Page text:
7 Job Tips from Your 2020 Self

By Mark Anthony Dyson / January 4, 2017
career future

Grit and grind will always matter in the job search as much as having adequate hard and soft skills. But hard work in years to come will look much different as a does today. Partly due to how job seekers will market present themselves to the world long before a single employer is interested.

 

Many surveys including Remote.co predicts half of the population will be remotely employed by 2020. This will require a major change in the way we navigate our careers. Everyone should imagine what 2020 will look like for their career. I have, and this is what I saw as takeaways.  

 

Your life lessons matter in your career.

Although hardships are not a direct career accomplishment, it is part of the fiber of your career trajectory and success building blocks. Resilience is what employers will need to see more of as opportunities are more global and the work/life balance lines burr. Navigating your career becomes the “Scylla and Charybdis” because mobile career is not a haven everyone thinks it will be. The cost will need to be counted whether it’s life style changes or career choices. It won’t be easy. Just be ready.

 

Compensation negotiation is constant.

As you consider salary as a priority, you’ll also need to consider how much everything else means to you in your negotiation package. Healthcare packages become more costly and on the fringes of unaffordable for the long term. Packages will change during the duration of one employment stint, not just from employment to employment. Pensions and social security will have changed. Are you still thinking about saving for retirement? You’ll need to change the way you think of retirement? It will be a luxury if you can.

 

A clear career trajectory ten years ahead will be rare if not impossible.

Technology shifts are impossible to predict five or ten years down the line. Everything is about automation through robotics or virtualization. Time and productivity for everything is measured, so unless you can prove you can do things quicker, better, and faster, it will be harder to compete for technology careers. You will need to prove it before you can consider being competitive in the market.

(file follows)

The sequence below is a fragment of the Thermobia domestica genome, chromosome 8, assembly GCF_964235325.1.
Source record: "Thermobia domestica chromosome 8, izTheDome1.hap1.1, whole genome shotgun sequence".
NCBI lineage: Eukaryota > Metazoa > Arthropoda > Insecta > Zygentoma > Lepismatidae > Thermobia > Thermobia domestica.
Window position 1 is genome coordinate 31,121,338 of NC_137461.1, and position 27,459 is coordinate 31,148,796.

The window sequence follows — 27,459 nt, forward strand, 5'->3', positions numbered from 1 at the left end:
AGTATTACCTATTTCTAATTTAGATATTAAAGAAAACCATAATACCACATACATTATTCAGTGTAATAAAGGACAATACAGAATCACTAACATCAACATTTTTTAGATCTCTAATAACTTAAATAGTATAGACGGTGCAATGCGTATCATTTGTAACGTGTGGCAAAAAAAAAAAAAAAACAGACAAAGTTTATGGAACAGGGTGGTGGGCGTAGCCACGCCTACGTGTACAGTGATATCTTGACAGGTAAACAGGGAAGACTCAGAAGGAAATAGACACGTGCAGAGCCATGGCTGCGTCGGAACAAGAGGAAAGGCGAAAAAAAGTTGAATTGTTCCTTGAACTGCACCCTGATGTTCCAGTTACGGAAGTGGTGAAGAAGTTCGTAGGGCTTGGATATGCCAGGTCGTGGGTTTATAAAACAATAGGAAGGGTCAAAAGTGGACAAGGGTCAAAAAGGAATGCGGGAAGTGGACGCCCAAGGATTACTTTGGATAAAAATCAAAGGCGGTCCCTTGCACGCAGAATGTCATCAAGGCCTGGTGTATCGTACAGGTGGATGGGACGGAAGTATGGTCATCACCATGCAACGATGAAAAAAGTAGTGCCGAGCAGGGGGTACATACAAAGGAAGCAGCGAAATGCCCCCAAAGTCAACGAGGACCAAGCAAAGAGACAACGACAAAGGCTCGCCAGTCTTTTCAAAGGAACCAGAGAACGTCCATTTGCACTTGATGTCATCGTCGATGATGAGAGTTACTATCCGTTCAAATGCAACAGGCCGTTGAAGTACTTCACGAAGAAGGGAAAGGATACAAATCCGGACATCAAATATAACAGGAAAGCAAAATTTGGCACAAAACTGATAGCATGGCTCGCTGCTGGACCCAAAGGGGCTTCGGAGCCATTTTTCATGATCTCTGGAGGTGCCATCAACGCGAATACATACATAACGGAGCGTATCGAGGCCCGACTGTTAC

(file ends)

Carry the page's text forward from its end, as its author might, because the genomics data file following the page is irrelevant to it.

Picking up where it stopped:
Your network is your career navigation.

Those who are vigilant and connected to their networks discover jobs more seamlessly than ever. Social proof is the norm rather than the exception. There is a clear difference between a strong network and a weak one based on the relevance of your connections, and their connections. Not only your direct connections matter, but also 2nd degree connections matter more.

 

Your team will matter more than your boss.

We’ve seen the rise in teams interviewing job candidates. In 2020, a candidate enthusiasm for working at a company is based on his or her projected team. Remote work as a norm will promote team branding and the entrepreneurial spirit. Individual branding is essential to attract the team as catalyst for hiring. Individual accolades will result from excelling within a role.

 

Mobile, agile, visible, and adaptable.

One of your options may not include physically moving, but understand roles with movable parts are interchangeable. Technology will create opportunities as much as opportunities will fade as the need for companies to alter business plans and objectives. Although the quality of your work is stellar, doesn’t guarantee its relevance from one year to the next, or between companies.

 

Career title focus signals a failure to brand.

Having one job is complacency–so we understand. The problem will stem from pursuing one job. If you want to brand yourself beyond 2020, several roles are needed. The preparation to use different skills within different roles is critical. Although most will say you can’t be an expert in everything, you must offer several specialities because it’s likely you’ll have three or more part-time jobs while you’re young for years to come.

 

Failure to take control of your career now will become more difficult  in 2020. By then, the cliches such as “fill out many applications as you can” and “send your resume everywhere” are heard in movies as a punchline, not as viable advice. If you want some indications of how your brand appears now, look at your LinkedIn headline and does it speak value, or does the title of your position stand out. If it’s the latter, it’s not too late to relaunch your brand for 2017.


About the author

Mark Anthony Dyson

Mark Anthony Dyson is a career consultant, job seeker advocate, career writer, and founder of The Voice of Job Seekers. He helps the employed, unemployed, underemployed, and under-appreciated find jobs. Mark has published more than 400 articles on his blog as well as some of the largest career sites such as Recruiter.com, YouTern, and Come Recommended.